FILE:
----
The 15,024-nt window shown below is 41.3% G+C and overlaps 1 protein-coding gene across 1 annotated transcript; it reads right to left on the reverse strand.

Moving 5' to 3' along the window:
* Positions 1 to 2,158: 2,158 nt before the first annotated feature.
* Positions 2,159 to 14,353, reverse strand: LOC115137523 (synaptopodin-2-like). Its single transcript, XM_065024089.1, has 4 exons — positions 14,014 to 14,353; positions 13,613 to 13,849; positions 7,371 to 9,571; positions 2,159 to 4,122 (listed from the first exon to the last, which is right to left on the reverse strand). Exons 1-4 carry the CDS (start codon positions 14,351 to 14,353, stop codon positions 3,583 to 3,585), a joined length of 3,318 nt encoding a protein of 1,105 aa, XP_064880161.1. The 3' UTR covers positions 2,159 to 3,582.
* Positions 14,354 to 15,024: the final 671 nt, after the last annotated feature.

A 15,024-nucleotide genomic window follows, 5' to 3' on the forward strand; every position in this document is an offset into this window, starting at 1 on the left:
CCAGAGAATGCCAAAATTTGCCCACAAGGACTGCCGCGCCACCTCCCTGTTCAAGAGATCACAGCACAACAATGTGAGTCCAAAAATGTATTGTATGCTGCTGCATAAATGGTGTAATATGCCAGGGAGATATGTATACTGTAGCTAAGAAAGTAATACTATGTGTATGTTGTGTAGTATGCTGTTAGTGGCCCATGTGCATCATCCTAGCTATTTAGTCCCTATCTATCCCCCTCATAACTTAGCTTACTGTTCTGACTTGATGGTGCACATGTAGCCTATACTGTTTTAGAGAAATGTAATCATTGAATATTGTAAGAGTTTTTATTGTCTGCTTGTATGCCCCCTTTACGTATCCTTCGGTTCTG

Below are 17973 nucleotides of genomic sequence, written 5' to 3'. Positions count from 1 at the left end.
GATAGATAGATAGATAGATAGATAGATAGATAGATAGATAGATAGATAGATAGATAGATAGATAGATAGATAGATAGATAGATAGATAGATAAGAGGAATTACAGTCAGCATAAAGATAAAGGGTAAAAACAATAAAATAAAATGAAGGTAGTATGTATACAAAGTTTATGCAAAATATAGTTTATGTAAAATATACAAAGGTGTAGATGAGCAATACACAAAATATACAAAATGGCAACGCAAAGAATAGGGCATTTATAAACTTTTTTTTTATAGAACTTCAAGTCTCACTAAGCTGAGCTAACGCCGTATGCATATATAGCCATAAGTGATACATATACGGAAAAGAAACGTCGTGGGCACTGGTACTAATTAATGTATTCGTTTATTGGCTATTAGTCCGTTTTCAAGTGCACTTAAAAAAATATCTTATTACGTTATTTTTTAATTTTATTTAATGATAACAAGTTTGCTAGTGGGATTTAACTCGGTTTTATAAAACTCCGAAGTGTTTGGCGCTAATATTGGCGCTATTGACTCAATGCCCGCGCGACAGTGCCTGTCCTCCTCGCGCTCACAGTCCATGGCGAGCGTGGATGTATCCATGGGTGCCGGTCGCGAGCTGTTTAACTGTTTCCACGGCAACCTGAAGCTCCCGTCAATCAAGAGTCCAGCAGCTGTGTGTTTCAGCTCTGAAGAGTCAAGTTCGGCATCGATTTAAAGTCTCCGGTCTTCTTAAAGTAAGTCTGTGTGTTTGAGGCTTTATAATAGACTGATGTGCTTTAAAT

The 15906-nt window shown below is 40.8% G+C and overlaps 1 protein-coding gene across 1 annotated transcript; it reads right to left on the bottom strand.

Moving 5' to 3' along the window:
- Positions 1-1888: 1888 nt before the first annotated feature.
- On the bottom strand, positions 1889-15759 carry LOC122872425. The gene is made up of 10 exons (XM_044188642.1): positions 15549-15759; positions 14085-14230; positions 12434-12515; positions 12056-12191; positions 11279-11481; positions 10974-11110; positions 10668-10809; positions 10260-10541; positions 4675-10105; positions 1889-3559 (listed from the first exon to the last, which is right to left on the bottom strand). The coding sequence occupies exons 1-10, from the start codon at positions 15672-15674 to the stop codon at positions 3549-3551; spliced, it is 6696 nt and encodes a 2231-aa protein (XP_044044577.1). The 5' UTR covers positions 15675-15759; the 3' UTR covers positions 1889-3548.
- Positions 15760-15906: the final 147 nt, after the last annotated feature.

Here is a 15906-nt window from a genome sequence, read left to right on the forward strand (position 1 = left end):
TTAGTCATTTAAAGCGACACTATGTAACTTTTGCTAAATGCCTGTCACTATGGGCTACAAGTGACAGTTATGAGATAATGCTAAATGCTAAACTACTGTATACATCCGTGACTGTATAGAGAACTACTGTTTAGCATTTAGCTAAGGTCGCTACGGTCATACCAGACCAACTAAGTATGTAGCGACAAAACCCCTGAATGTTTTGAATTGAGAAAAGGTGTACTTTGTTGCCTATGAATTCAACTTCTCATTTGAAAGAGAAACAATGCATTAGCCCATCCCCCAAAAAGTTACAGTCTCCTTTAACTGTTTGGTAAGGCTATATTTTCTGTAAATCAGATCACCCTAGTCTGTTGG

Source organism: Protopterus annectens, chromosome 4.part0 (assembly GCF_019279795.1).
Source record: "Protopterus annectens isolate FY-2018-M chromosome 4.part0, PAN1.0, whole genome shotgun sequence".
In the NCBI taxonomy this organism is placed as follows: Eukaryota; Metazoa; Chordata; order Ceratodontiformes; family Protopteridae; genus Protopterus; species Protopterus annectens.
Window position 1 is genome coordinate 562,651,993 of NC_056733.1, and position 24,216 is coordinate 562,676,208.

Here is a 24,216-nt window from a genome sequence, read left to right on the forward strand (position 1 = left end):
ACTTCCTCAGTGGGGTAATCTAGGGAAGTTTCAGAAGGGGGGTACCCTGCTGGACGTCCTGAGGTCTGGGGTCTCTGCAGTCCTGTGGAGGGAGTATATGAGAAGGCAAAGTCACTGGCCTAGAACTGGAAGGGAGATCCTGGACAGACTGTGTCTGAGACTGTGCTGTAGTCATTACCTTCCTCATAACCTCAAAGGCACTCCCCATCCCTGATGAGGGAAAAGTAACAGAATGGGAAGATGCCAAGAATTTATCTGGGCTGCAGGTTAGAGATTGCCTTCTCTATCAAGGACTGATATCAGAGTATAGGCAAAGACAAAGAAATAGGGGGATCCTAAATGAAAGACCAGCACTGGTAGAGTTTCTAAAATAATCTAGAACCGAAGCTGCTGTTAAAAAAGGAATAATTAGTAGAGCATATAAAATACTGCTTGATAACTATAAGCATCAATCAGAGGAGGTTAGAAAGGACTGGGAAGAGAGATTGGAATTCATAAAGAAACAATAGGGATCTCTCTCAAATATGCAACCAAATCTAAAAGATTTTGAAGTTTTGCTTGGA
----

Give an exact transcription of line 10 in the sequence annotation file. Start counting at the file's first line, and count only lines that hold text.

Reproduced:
The 15906-nt window shown below is 40.8% G+C and overlaps 1 protein-coding gene across 1 annotated transcript; it reads right to left on the bottom strand.